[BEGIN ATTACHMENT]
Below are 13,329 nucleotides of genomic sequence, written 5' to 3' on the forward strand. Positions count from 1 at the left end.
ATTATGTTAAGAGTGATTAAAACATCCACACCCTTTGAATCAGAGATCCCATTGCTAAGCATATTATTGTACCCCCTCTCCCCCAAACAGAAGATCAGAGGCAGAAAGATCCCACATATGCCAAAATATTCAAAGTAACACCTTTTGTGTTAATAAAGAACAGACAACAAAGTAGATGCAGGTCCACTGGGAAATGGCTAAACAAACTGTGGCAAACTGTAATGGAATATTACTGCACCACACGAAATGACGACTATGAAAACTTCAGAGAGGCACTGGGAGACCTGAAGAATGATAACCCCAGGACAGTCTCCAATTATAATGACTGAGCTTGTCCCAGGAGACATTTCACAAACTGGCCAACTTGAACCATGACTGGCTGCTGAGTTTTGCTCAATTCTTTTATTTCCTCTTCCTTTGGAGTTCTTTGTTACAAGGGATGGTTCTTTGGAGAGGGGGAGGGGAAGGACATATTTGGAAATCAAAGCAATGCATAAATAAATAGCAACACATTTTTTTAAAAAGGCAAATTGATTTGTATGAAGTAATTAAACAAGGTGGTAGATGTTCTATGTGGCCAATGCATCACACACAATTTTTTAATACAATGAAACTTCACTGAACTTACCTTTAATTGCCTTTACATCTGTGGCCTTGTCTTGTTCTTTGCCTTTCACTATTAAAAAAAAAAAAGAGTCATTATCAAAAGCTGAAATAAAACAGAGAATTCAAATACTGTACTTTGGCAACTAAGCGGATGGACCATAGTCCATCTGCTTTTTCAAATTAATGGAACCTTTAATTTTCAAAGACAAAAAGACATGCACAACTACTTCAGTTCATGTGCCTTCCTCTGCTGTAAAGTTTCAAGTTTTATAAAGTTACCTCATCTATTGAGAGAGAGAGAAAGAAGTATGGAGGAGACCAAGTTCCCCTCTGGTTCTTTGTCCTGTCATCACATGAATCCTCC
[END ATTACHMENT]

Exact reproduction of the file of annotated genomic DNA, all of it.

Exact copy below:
Below are 13,329 nucleotides of genomic sequence, written 5' to 3' on the forward strand. Positions count from 1 at the left end.
ATTATGTTAAGAGTGATTAAAACATCCACACCCTTTGAATCAGAGATCCCATTGCTAAGCATATTATTGTACCCCCTCTCCCCCAAACAGAAGATCAGAGGCAGAAAGATCCCACATATGCCAAAATATTCAAAGTAACACCTTTTGTGTTAATAAAGAACAGACAACAAAGTAGATGCAGGTCCACTGGGAAATGGCTAAACAAACTGTGGCAAACTGTAATGGAATATTACTGCACCACACGAAATGACGACTATGAAAACTTCAGAGAGGCACTGGGAGACCTGAAGAATGATAACCCCAGGACAGTCTCCAATTATAATGACTGAGCTTGTCCCAGGAGACATTTCACAAACTGGCCAACTTGAACCATGACTGGCTGCTGAGTTTTGCTCAATTCTTTTATTTCCTCTTCCTTTGGAGTTCTTTGTTACAAGGGATGGTTCTTTGGAGAGGGGGAGGGGAAGGACATATTTGGAAATCAAAGCAATGCATAAATAAATAGCAACACATTTTTTTAAAAAGGCAAATTGATTTGTATGAAGTAATTAAACAAGGTGGTAGATGTTCTATGTGGCCAATGCATCACACACAATTTTTTAATACAATGAAACTTCACTGAACTTACCTTTAATTGCCTTTACATCTGTGGCCTTGTCTTGTTCTTTGCCTTTCACTATTAAAAAAAAAAAAGAGTCATTATCAAAAGCTGAAATAAAACAGAGAATTCAAATACTGTACTTTGGCAACTAAGCGGATGGACCATAGTCCATCTGCTTTTTCAAATTAATGGAACCTTTAATTTTCAAAGACAAAAAGACATGCACAACTACTTCAGTTCATGTGCCTTCCTCTGCTGTAAAGTTTCAAGTTTTATAAAGTTACCTCATCTATTGAGAGAGAGAGAAAGAAGTATGGAGGAGACCAAGTTCCCCTCTGGTTCTTTGTCCTGTCATCACATGAATCCTCC